Casting the First Stone
A story is told about a man who carried the burden of a secret sin he had committed in his younger years. Though he had long confessed and repented of it, still he found no peace in his heart. One night, he had a dream in which he saw Jesus standing on a meadow surrounded by a flock of sheep. Grateful for this opportunity, he came near him in order to ask: “Lord, do you still remember the sin I committed back in high school?” Jesus smiled sweetly and reassured him: “I don’t remember.”
Today’s gospel (Jn 8:1-11) presents a powerful narrative of Jesus with a woman accused of adultery. It happened in the precincts of the temple in Jerusalem where he was teaching. The scenario must have been intensely dramatic calculated to cause the woman tremendous shame. In the Jewish Code, there were three grave sins that merited the punishment of death by stoning: idolatry, murder and adultery. Moreover, it was a difficult trap because his opponents used this very occasion to embarrass Jesus.
Jesus finally gave his verdict: “Let the one among you who is without sin be the first to throw a stone at her.” In other words, he warned them: Let this woman be punished, but not by sinners; let the law be applied, but not by its transgressors. Thus Jesus brilliantly raised the issue to a higher level leaving the judgment to the consciences of the accusers. In the end, they all went away one by one, beginning with the elders.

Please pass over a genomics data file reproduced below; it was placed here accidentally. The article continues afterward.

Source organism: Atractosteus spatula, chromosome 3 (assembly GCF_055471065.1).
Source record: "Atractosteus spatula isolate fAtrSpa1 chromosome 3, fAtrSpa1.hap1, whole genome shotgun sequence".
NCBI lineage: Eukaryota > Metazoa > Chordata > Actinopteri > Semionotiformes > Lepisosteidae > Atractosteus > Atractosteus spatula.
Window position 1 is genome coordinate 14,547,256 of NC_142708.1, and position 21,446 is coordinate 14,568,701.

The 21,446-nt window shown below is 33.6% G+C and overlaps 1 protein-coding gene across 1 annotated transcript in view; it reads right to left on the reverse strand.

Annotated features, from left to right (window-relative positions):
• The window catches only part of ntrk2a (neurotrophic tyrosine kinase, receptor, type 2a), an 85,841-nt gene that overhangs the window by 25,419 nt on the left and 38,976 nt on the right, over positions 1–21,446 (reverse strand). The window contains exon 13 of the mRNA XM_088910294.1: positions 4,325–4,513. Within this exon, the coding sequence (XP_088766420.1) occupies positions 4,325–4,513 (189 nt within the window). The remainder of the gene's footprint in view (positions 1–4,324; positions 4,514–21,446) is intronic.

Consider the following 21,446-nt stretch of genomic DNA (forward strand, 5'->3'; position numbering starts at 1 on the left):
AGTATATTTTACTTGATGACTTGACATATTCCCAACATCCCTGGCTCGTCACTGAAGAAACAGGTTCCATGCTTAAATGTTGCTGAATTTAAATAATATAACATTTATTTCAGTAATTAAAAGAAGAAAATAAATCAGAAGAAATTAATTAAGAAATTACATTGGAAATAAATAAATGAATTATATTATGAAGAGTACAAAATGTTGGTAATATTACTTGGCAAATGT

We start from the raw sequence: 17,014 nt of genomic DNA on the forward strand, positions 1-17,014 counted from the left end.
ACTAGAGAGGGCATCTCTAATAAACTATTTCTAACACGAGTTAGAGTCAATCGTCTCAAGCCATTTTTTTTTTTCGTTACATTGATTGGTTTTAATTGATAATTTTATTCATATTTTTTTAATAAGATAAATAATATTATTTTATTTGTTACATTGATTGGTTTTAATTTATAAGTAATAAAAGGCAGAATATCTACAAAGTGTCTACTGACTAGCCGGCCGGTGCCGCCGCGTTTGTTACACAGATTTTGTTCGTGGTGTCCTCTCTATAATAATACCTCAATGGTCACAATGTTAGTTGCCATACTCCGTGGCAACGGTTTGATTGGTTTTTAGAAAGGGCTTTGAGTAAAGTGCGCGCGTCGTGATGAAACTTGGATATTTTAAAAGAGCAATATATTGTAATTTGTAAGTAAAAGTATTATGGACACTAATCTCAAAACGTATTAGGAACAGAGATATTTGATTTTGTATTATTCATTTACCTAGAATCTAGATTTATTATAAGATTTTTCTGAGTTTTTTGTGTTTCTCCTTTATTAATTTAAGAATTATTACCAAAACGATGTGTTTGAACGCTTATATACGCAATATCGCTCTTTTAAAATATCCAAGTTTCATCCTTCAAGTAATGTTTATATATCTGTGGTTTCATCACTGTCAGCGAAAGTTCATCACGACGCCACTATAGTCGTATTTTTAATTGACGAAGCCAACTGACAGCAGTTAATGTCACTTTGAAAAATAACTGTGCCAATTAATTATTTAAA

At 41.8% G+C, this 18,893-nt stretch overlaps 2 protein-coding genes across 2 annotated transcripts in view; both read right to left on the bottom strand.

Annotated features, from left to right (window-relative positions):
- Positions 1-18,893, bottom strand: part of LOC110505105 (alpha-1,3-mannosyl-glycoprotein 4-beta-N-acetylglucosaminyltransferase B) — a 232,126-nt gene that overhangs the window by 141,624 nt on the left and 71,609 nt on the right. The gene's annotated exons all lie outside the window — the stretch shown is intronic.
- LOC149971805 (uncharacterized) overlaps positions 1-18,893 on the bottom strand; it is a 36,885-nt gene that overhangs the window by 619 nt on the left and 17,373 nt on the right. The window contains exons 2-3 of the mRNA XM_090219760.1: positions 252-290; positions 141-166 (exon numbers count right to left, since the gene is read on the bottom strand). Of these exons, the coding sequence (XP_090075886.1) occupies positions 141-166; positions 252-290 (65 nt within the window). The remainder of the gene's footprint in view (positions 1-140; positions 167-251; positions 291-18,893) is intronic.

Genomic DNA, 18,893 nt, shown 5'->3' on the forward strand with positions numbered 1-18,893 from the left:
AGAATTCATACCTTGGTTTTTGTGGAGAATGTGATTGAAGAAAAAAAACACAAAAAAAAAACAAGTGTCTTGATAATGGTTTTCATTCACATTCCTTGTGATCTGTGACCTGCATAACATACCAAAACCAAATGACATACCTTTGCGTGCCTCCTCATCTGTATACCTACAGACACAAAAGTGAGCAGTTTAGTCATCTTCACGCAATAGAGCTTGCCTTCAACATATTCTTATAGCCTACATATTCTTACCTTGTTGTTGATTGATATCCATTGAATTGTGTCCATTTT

The woman was let alone. Jesus became the instrument of God’s mercy. This story reminds us that God is willing to extend his loving patience for sinners that they may turn away from their sins. Jesus did not condemn her, but also sternly commanded her: “Go and sin no more.” Pope Francis said: God, indeed is never tired of forgiving us. Perhaps, it is us who get tired of asking for his mercy. Then he prayed, may we never tire of asking for what God never tires to give.”Disclaimer: This section of the website is a personal creative writing of the author and does not necessarily reflect the official views, opinion, or policies of the Salesians of Don Bosco – Philippines South Province. For concerns on the content, style, and grammar of this piece, please contact us.